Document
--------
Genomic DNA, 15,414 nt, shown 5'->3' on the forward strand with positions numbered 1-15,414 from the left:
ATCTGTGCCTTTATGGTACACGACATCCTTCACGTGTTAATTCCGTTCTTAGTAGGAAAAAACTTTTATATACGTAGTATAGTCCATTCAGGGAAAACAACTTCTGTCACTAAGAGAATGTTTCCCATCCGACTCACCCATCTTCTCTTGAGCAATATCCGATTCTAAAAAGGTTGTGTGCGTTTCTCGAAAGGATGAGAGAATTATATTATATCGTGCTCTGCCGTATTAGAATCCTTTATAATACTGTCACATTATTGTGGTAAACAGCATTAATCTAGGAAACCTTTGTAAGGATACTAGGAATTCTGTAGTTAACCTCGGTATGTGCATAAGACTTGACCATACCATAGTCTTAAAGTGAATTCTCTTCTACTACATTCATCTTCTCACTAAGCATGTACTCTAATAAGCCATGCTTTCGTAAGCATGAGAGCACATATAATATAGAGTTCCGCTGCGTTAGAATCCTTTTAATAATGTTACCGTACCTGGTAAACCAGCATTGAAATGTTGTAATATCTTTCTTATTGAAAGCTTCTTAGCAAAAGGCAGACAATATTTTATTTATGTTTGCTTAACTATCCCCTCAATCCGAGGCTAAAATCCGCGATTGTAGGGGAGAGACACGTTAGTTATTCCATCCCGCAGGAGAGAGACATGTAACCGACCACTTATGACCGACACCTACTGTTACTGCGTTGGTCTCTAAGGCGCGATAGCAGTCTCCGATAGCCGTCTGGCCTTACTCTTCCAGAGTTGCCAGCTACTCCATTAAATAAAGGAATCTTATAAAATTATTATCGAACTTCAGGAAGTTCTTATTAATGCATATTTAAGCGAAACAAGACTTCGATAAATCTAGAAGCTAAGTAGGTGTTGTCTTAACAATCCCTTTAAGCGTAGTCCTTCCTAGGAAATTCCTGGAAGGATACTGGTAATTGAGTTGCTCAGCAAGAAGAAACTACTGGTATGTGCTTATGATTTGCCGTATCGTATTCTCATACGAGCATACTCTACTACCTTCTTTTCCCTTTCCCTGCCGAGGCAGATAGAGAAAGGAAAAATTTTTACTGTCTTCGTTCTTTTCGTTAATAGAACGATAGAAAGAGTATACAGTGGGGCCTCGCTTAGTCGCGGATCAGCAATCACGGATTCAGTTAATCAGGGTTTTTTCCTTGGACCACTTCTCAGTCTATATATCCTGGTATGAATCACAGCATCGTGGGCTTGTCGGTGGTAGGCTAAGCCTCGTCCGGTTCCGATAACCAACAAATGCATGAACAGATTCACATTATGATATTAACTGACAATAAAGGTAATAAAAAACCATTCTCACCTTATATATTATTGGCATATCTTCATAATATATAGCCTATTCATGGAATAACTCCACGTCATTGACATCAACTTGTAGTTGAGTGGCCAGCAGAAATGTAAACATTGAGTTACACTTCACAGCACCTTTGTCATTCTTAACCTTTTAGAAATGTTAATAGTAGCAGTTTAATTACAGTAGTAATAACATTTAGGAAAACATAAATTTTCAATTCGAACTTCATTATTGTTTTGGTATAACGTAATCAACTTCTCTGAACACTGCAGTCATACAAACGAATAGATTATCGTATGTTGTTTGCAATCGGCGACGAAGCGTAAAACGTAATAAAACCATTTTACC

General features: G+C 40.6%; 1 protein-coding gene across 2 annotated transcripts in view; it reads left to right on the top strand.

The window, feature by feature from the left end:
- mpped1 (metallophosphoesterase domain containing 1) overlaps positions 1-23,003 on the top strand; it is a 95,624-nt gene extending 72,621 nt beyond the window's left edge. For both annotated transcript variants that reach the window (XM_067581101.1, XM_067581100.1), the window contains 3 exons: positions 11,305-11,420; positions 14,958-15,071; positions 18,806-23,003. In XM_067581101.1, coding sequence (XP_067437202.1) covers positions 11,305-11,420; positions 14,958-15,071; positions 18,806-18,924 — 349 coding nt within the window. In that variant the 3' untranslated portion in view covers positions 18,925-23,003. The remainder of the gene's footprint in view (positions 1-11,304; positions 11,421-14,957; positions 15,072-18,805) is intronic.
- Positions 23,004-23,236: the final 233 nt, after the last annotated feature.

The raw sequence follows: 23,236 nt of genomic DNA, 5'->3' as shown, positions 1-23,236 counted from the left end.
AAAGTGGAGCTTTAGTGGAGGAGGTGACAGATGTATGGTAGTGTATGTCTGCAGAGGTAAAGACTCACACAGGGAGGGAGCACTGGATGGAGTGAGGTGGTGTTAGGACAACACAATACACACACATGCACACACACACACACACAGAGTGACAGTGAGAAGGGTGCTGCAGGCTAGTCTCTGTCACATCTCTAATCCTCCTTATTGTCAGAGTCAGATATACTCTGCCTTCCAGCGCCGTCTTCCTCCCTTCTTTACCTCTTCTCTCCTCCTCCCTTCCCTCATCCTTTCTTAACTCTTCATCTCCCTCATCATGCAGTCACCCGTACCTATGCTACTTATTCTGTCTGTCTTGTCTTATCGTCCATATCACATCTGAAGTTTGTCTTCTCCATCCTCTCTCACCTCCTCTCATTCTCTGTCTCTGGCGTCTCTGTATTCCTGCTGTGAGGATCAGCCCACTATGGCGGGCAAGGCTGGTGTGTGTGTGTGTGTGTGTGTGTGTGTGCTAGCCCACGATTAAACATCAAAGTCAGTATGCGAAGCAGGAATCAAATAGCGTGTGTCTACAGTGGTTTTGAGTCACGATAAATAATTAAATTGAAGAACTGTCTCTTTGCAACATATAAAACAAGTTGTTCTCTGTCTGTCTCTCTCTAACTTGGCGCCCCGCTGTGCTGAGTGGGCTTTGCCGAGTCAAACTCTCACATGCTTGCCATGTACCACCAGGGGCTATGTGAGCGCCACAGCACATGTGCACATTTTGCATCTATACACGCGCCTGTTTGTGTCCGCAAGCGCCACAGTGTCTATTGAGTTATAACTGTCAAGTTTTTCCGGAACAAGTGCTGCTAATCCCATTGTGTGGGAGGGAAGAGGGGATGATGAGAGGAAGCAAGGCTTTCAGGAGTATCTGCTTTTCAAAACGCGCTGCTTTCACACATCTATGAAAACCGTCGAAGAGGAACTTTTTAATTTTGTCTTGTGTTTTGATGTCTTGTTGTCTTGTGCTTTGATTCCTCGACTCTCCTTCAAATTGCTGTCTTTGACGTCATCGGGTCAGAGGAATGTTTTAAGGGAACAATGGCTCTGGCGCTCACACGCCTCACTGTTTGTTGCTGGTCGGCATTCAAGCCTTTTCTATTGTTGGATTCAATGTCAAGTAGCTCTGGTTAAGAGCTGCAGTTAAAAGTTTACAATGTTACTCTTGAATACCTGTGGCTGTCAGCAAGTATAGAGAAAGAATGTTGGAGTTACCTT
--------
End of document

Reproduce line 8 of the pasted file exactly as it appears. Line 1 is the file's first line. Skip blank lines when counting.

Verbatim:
AAAGTGGAGCTTTAGTGGAGGAGGTGACAGATGTATGGTAGTGTATGTCTGCAGAGGTAAAGACTCACACAGGGAGGGAGCACTGGATGGAGTGAGGTGGTGTTAGGACAACACAATACACACACATGCACACACACACACACACAGAGTGACAGTGAGAAGGGTGCTGCAGGCTAGTCTCTGTCACATCTCTAATCCTCCTTATTGTCAGAGTCAGATATACTCTGCCTTCCAGCGCCGTCTTCCTCCCTTCTTTACCTCTTCTCTCCTCCTCCCTTCCCTCATCCTTTCTTAACTCTTCATCTCCCTCATCATGCAGTCACCCGTACCTATGCTACTTATTCTGTCTGTCTTGTCTTATCGTCCATATCACATCTGAAGTTTGTCTTCTCCATCCTCTCTCACCTCCTCTCATTCTCTGTCTCTGGCGTCTCTGTATTCCTGCTGTGAGGATCAGCCCACTATGGCGGGCAAGGCTGGTGTGTGTGTGTGTGTGTGTGTGTGTGTGCTAGCCCACGATTAAACATCAAAGTCAGTATGCGAAGCAGGAATCAAATAGCGTGTGTCTACAGTGGTTTTGAGTCACGATAAATAATTAAATTGAAGAACTGTCTCTTTGCAACATATAAAACAAGTTGTTCTCTGTCTGTCTCTCTCTAACTTGGCGCCCCGCTGTGCTGAGTGGGCTTTGCCGAGTCAAACTCTCACATGCTTGCCATGTACCACCAGGGGCTATGTGAGCGCCACAGCACATGTGCACATTTTGCATCTATACACGCGCCTGTTTGTGTCCGCAAGCGCCACAGTGTCTATTGAGTTATAACTGTCAAGTTTTTCCGGAACAAGTGCTGCTAATCCCATTGTGTGGGAGGGAAGAGGGGATGATGAGAGGAAGCAAGGCTTTCAGGAGTATCTGCTTTTCAAAACGCGCTGCTTTCACACATCTATGAAAACCGTCGAAGAGGAACTTTTTAATTTTGTCTTGTGTTTTGATGTCTTGTTGTCTTGTGCTTTGATTCCTCGACTCTCCTTCAAATTGCTGTCTTTGACGTCATCGGGTCAGAGGAATGTTTTAAGGGAACAATGGCTCTGGCGCTCACACGCCTCACTGTTTGTTGCTGGTCGGCATTCAAGCCTTTTCTATTGTTGGATTCAATGTCAAGTAGCTCTGGTTAAGAGCTGCAGTTAAAAGTTTACAATGTTACTCTTGAATACCTGTGGCTGTCAGCAAGTATAGAGAAAGAATGTTGGAGTTACCTT